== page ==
Age is just a number: Using iPSCs to model neurodegenerative diseases

Author: Samantha Payne

This year we celebrate the 10th anniversary of the seminal discovery of induced pluripotent stem cells (iPSCs). The excitement that this breakthrough has caused in the stem cell community cannot be overstated, and the imagination of researchers has been captured by the potential applications. To be able to obtain cells via a simple skin or blood biopsy and revert them to a state of self-renewal where they can become any cell of the body offers seemingly limitless possibilities.

In the time since we were first introduced to iPSCs we’ve learned that while they do live up to their promise, the road to their clinical use is more complicated than previously thought. Generally, iPSCs are produced and then differentiated into a desired precursor cell type for two purposes: to transplant cells or organoids into a patient to replace damaged or defective tissue, or to culture them from an individual with a genetic condition to study the mechanism of a disease or test therapeutic agents.

For transplantation, we have seen tremendous progress with iPSC-derived cells pre-clinically, and have even seen the recent re-launch of a clinical trial in Japan to transplant iPSC-derived cells for macular degeneration. However, it is worth noting that this trial was previously placed on hold in 2015 due to concerns over a mutation in the cells of a patient, as well as regulatory changes in Japan, emphasizing some of the issues delaying clinical use. A major hurdle is the reproducibility at several levels of the iPSC generation and testing processes; methods of iPSC differentiation vary widely, cell identity and age are often undefined or do not represent the source, and it can be difficult to meet clinical safety standards for culture and handling conditions. Efforts are underway in numerous facilities around the world to increase method standardization and develop iPSC banks and databases, which will help them to enter further clinical use for transplantation.

Although cell transplantation therapies are often given more attention, iPSC-derived cells are useful in disease modeling and drug screening (so called ‘clinical trials in a dish’). One such avenue of research gaining traction is the generation of neural cells for the study of neurodegenerative diseases, for which there are now a number of robust protocols for many of the subtypes of neurons associated with these diseases, such as motor neurons of the spinal cord or dopaminergic neurons of the brain. For example, we can de-differentiate cells from an amyotrophic lateral sclerosis (ALS) patient and then re-differentiate them into the affected motor neurons to study the pathology of the disease, including any mutations or markers of it.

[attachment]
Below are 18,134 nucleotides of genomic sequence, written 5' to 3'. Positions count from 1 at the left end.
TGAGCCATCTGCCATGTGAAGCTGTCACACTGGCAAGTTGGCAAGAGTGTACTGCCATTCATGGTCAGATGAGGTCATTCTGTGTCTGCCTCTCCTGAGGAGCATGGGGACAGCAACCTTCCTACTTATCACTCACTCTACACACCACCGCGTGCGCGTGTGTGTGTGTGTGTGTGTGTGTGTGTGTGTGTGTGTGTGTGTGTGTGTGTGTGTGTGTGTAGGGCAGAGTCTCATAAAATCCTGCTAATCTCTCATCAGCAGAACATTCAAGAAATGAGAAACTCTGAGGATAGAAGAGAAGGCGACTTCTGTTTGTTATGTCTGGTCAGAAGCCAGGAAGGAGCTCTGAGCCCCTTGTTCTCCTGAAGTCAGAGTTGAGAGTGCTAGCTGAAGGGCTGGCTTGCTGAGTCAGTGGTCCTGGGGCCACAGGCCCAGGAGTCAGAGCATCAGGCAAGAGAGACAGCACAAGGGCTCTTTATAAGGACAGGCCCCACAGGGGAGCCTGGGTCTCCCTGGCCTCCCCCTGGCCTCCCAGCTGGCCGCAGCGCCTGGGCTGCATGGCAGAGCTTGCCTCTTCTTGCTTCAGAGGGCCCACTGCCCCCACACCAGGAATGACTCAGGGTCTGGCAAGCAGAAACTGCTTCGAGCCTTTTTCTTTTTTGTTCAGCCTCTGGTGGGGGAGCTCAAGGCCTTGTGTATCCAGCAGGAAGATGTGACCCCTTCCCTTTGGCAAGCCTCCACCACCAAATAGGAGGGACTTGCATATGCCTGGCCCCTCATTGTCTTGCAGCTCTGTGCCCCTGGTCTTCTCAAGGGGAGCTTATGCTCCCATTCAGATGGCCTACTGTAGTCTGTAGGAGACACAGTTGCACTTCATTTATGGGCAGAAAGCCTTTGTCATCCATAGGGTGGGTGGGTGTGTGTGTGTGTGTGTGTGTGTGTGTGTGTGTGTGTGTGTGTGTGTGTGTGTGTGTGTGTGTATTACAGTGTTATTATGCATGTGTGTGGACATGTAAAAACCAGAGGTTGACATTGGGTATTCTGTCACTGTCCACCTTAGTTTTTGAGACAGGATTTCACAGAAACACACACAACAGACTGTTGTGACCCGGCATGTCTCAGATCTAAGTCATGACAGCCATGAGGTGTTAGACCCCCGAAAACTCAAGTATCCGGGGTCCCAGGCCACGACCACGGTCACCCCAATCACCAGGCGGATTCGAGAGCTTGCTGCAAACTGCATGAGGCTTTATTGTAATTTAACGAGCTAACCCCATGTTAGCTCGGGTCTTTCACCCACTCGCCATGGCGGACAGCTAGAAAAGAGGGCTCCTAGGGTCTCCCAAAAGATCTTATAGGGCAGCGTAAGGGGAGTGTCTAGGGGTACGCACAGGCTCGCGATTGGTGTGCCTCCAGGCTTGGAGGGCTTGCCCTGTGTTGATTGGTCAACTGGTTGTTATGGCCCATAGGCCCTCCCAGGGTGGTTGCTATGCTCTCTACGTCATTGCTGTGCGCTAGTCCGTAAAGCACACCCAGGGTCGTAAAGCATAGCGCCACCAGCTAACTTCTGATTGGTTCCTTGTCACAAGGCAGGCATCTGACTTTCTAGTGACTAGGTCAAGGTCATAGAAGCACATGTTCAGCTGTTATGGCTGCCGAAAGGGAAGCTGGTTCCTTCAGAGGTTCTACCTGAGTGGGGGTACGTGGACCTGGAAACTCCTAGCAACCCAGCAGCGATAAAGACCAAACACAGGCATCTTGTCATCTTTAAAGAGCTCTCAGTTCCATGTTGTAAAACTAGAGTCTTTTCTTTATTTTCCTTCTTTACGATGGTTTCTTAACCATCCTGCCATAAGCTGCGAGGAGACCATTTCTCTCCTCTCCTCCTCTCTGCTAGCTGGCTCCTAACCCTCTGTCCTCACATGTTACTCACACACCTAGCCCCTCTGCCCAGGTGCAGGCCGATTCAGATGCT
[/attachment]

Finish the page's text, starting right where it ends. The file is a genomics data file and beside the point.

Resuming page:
One intriguing problem with modeling neurodegenerative conditions with iPSCs is the developmental age of a reprogrammed cell. How do we decide what age a cell taken from adult tissue is after reprogramming? When a cell is reprogrammed into an iPSC, it actually undergoes rejuvenation, reverting to a younger cell phenotype than those of the adult patient it was derived from. This phenomenon raises concerns about how well iPSC-derived cells can truly mimic neurodegenerative phenotypes. Do the reprogrammed cells really represent the cells we want to model, especially in aging diseases like Parkinson’s and Alzheimer’s?

Responding to this challenge, researchers have come up with some innovative ways to accelerate the aging of iPSC-derived neurons. Cells can be chemically aged using environmental stressors such as agents that cause oxidative stress or DNA degradation. Intriguingly, cells can also be artificially aged by altering genetic pathways and genes involved in aging. Lorenz Studer’s group in New York has harnessed the use of a gene that is mutated in people who suffer from premature aging diseases such as progeria. They found that by altering this gene in dopaminergic neurons derived from iPSCs they could get a cell that seemed to better represent aged neurons in Parkinson patients’ brains. However, the authors suggested that further research is needed to investigate the complex interplay of intrinsic and extrinsic factors to truly obtain an accurately aged cell.

When we look at the work that is still needed to make iPSC therapy a reality, it is tempting to be pessimistic about their future use. However, when we consider that in only the first 10 years since their discovery, we have established a multitude of methods to generate them, differentiate them, and are now starting to ask more sophisticated questions about their identity, in the next 10 years we may well be on our way to making their clinical use a routine practice. Continued support to researchers from organizations such as the Stem Cell Network ensures that we can advance this field and that Canada will remain at the forefront of stem cell research.

My blog is just one of many covering this topic as part of the iPSC anniversary blog carnival. Please click here to read what other bloggers think about this.